A smooth, uninterrupted flow of completed workpieces is the desired result of a properly designed lean workcell. Nothing can slow or stop this flow faster than the loss or misplacement of tools. Thus, all tools used at a workstation should have their own holder. There should be exactly as many holders as there are tools so that the absence of a tool is quickly noticed. Using a modular tool holder system with a specific holder for each tool is ideal. If holders can easily be added to or taken away from a workstation, this simply adds to the flexibility of the workstation and increases its usefulness in a lean manufacturing process.
To minimise downtime, backup tools should also be available at any automated workstations. These tools should be out of the worker’s way until a failure occurs at the automated workstation. Of maximum benefit are tool holding structures that allow tools to be swung or slid into the work space and easily returned to the storage position when no longer needed.
Naturally, the ready availability of work-critical information also adds to efficiency in a workcell. Supplying the right information at the workplace, such as assembly processes, work instructions, repair procedures, or even production targets, allows workers to make the right decisions and act on them on the spot, limiting downtime often spent chasing down a busy supervisor. As with everything in a lean workcell, the information board should be simple, easy to reposition, and reusable.
Naturally, during the average work shift, additional parts will be required for the workcell. Traditional methods of resupplying workstations are not useful in a lean workcell. Each worker should go about his work with the minimum number of interruptions. Therefore, all parts should be supplied to each workstation from outside the workcell. The use of gravity feed conveyors or bins fits the simplified design of the lean workcell.
Parts bins should load from behind (outside the working area of the workcell) so that the worker may continue production without interruption. Gravity carries the parts to the worker’s reach area. Bins should also be reconfigurable. The bins in the photo use a key stud to lock them in position. Bins are easily stackable and provide the ultimate in flexibility when reconfiguring the workplace.
Although bins are ideal for small parts, many assemblies require larger parts. These may be delivered in bins or boxes. Again the parts should be delivered to the workcell without entering the work space. Gravity feed conveyors serve this purpose well.
In instances where parts are very heavy, lift assist devices are recommended. Heavy parts or boxes of parts can be loaded onto a case lifter and raised to the proper work height with electric, pneumatic, or hydraulic power.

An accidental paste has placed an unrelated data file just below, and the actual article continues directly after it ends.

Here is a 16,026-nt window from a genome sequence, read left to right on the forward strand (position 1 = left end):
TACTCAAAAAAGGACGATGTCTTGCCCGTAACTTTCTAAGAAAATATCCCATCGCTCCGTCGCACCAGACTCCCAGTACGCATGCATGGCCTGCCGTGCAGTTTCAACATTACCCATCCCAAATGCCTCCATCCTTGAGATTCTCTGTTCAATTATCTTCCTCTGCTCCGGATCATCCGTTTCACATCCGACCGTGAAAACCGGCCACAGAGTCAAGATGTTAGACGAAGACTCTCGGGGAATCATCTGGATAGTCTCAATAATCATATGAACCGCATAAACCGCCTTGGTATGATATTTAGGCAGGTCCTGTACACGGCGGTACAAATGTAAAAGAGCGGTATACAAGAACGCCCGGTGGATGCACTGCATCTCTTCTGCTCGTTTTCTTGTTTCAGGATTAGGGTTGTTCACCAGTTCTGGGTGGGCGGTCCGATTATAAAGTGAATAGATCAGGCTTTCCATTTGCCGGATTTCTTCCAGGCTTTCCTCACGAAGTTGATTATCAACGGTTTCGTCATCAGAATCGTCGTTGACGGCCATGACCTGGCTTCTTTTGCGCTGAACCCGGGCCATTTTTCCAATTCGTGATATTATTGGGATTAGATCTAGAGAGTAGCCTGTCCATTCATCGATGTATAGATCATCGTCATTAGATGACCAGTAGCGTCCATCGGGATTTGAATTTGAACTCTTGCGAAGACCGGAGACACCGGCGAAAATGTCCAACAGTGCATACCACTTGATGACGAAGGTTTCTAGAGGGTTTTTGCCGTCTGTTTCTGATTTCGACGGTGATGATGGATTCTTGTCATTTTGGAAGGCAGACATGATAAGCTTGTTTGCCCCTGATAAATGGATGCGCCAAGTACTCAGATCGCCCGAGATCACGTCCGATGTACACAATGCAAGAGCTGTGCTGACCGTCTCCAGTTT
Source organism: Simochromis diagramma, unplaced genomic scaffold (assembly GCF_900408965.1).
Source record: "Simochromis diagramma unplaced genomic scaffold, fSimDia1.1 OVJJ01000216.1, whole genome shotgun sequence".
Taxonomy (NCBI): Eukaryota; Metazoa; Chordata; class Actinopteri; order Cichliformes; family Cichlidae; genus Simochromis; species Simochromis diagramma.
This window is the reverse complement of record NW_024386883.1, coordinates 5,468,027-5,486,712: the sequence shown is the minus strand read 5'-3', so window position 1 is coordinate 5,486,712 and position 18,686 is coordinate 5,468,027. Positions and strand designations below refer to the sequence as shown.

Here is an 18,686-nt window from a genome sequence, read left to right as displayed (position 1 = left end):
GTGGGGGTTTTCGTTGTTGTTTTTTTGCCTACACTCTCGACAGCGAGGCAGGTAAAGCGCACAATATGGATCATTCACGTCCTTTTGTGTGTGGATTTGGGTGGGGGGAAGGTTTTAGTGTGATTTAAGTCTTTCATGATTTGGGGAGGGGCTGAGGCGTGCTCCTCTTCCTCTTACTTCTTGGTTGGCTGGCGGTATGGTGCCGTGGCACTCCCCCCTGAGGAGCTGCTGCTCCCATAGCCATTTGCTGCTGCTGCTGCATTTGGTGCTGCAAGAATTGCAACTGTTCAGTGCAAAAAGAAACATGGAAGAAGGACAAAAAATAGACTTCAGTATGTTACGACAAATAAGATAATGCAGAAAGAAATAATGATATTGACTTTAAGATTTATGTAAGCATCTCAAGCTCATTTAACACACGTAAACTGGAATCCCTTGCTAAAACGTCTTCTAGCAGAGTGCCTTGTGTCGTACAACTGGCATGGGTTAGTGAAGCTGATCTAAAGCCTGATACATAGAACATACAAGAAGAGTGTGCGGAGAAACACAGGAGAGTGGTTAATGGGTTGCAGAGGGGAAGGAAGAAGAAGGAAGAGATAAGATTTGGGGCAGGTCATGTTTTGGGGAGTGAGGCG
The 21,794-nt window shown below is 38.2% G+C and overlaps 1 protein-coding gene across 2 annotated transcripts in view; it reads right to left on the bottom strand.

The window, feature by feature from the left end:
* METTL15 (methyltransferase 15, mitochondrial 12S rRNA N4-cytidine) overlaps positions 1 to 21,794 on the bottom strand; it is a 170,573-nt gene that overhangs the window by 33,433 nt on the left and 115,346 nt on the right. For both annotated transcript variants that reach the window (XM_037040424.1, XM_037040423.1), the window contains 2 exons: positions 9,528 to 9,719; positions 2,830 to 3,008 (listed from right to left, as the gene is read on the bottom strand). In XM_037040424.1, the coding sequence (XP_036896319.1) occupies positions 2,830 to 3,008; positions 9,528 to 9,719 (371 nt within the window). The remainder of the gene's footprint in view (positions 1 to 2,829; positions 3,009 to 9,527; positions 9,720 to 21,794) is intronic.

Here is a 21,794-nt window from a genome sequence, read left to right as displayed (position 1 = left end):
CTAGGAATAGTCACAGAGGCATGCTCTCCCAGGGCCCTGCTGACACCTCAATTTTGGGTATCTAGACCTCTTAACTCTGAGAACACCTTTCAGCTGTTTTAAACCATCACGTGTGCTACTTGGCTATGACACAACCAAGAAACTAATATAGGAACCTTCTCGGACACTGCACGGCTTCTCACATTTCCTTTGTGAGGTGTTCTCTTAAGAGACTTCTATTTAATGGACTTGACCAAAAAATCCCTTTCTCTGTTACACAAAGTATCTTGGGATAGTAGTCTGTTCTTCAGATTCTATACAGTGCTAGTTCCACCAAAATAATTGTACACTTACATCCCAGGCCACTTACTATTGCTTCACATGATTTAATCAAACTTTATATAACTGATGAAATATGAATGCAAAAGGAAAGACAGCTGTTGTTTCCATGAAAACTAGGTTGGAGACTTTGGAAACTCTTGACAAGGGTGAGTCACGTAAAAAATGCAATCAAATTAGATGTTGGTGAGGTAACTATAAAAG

A properly designed lean workcell must be easy to reconfigure. In fact, the ability to change the process and go from good part to good part as quickly as possible is a must. The faster the changeover, the less production time is lost.
Quick-change fixtures are one way this can be accomplished. With a good quick-change fixture, changeover can be accomplished in a matter of seconds. A number of different fixtures may be stored at the workstation and swapped as the situation requires.
At times, due to process changes or other factors, a lean cell must be quickly reconfigured or even moved to accommodate assembly of a new product. In the event that a machine or workstation must be changed, the ability to move each component of the workcell quickly becomes extremely important. Lockable casters on machines or workstations provide the mobility necessary for rapid and efficient changeover.
One of the results of one-at-a-time manufacturing is a decrease in quality problems. As each part is produced, visual inspection by the worker can verify that it is correctly assembled. If verification is required through gages, they should be mounted to the machine or workstation and be easily replaced. Quick release of fixtures using star knobs or locking levers is a necessity.
There may be time when a quality problem cannot be easily fixed. A flawed process or malfunctioning machine may be the source of the quality problems. In the case of a flawed process, the structural framing system allows changes, no matter how great, in a minimum amount of time. Once again, bolt-together construction solves a major problem in minimum time.
A malfunctioning machine may also be easily replaced, particularly if quick disconnects for all pneumatic or electric lines are provided for when the lean cell is designed. In addition, no pneumatic or electrical connections should be present between machines in the lean cell. These would slow the changing of the machines within the cell.